Clinical and Research News
Parents' Verbal Abuse Leaves Long-Term Legacy
Psychiatric News
Volume 41 Number 13 page 28-28

With an M.B.A. degree under her belt, 24-year-old "Jaime" (not her real name) should have glowing job prospects in Chicago. But she harbors memories that erode her self-confidence and make her bristle with anger—memories of her father shouting at her, during drunken rages, that she was ugly and of little value.

Indeed, verbal abuse during childhood can scar people deeply, a new study suggests. It was headed by Martin Teicher, M.D., Ph.D., director of the Developmental Biopsychiatry Research Program at McLean Hospital, which is affiliated with Harvard Medical School. Results were published in the June American Journal of Psychiatry.

Although the injurious effects of child physical and sexual abuse have been the subject of considerable inquiry, not much attention has been paid to the possibly noxious effects of verbal abuse on children.

More than 500 young adults were recruited via advertisements to participate in the study. Each subject was evaluated for childhood exposure to verbal abuse, physical abuse, sexual abuse, and domestic violence. Each subject was also assessed for current anxiety, depression, anger-hostility, and symptoms of dissociation.

The researchers then looked to see if there were any associations between verbal abuse during childhood and current anxiety, depression, anger-hostility, and symptoms of dissociation; between other types of abuse during childhood and these current psychological problems; and how any associations for verbal abuse might compare with associations for other types of childhood abuse.

The strength of the association between maltreatment history and current psychological difficulties was determined by calculating the effect sizes and 95-percent confidence intervals for the differences between subjects who had no exposure to maltreatment and subjects exposed to the maltreatment categories. "Effect size is a more valuable measure for assessing the impact of an experience than the p value, which is strongly affected by group size," Teicher and his coworkers explained in their report.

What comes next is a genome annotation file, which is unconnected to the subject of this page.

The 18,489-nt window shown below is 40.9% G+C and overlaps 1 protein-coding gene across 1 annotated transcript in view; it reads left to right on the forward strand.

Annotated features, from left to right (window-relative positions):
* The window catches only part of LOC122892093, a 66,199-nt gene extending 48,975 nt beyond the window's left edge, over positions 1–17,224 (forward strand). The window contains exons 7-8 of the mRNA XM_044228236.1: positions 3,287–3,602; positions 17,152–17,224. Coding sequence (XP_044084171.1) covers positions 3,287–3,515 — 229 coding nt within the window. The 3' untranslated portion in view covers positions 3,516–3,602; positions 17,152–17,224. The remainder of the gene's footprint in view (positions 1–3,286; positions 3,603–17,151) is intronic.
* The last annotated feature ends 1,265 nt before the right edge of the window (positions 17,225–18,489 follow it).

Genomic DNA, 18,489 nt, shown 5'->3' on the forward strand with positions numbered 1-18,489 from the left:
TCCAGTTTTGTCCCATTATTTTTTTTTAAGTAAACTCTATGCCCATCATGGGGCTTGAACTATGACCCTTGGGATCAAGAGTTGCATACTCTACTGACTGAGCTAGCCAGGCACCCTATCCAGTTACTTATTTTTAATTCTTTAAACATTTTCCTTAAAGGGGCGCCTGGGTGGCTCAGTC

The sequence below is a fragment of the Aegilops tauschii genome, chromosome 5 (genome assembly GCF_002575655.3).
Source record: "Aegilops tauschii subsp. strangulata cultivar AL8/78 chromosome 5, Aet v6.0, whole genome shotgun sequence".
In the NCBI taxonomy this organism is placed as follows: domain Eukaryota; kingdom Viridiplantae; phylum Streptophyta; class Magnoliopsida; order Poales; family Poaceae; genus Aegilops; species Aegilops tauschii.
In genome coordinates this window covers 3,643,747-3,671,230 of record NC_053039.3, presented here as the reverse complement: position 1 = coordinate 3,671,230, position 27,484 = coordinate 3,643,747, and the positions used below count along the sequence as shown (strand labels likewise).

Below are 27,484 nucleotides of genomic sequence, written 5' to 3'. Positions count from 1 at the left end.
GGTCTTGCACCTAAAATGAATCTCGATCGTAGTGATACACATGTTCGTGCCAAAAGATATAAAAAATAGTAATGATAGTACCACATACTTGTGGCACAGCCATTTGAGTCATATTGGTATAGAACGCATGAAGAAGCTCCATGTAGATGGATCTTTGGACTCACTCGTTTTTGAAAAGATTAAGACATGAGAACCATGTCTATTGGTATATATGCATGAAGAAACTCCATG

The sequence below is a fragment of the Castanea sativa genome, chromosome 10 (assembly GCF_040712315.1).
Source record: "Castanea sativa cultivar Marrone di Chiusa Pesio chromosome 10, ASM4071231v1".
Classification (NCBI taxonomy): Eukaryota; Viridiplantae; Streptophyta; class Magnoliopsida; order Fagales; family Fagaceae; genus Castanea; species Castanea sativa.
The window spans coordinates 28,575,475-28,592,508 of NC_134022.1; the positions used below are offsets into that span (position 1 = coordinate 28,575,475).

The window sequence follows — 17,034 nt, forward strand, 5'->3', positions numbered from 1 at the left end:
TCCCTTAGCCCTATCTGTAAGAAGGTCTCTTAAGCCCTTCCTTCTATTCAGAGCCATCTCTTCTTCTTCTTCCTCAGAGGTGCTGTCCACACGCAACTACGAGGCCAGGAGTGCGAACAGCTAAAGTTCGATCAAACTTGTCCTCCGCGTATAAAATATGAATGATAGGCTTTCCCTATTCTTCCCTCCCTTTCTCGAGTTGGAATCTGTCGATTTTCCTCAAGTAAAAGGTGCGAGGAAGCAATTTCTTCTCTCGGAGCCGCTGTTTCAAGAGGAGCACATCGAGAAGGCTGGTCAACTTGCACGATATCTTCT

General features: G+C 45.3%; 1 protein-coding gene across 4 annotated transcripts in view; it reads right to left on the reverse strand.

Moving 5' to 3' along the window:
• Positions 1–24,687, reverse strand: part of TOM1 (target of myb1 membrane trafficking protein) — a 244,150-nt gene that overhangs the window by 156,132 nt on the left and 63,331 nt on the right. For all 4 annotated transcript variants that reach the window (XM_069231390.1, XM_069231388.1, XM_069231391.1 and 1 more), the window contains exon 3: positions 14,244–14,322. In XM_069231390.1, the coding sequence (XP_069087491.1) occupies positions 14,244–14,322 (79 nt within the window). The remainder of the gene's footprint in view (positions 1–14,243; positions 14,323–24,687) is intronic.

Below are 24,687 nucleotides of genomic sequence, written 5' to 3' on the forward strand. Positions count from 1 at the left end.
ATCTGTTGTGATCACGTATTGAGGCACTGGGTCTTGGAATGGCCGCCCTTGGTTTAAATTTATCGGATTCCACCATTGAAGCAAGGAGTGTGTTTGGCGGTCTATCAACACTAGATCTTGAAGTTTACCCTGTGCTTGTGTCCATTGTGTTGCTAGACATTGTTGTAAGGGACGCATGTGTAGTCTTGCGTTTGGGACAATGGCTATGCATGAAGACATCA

Childhood verbal abuse had a relatively weak association with current anxiety, the investigators found, but it had moderate to strong links with current depression, anger-hostility, and dissociative symptoms.

Moreover, these links were stronger than those for being a victim of physical abuse during childhood. They were comparable to those for witnessing domestic violence during childhood and for being sexually abused by a nonfamily member during childhood.

The only form of child abuse that had a stronger link with current depression and dissociative symptoms than childhood verbal abuse was being sexually abused by a family member. And even it had a weaker connection with current anger-hostility than did childhood verbal abuse.

These results, of course, do not prove that childhood verbal assaults can cause psychological consequences in early adulthood since the investigation was of a retrospective rather than a prospective nature. Nonetheless, Teicher and his coworkers believe that it may well be the case. As they concluded in their report, childhood verbal abuse is "a potent form of maltreatment."

But perhaps the most interesting findings to emerge from their study came when they examined the links between more than one type of child abuse and current psychological difficulties.

They found, for example, an extraordinarily powerful link between the combination of verbal abuse and witnessing domestic violence and current dissociative symptoms. "This finding is consonant with studies that suggest that emotional abuse may be a more important precursor of dissociation than is sexual abuse," Teicher and his team said.

Indeed, the connections that Teicher and his group found between various combinations of child abuse and current psychological difficulties were so potent that they often equaled or exceeded the link between familial sexual abuse during childhood and current mental health. "This is of great importance," the researchers noted, "as it suggests that combined exposure to less blatant forms of abuse may be just as deleterious as the most egregious acts we confront."

The study was funded by the National Institute of Mental Health and the National Institute on Drug Abuse.

"Sticks, Stones, and Hurtful Words: Relative Effects of Various Forms of Childhood Maltreatment" is posted at<http://ajp.psychiatryonline.org/cgi/content/full/163/6/993?>.

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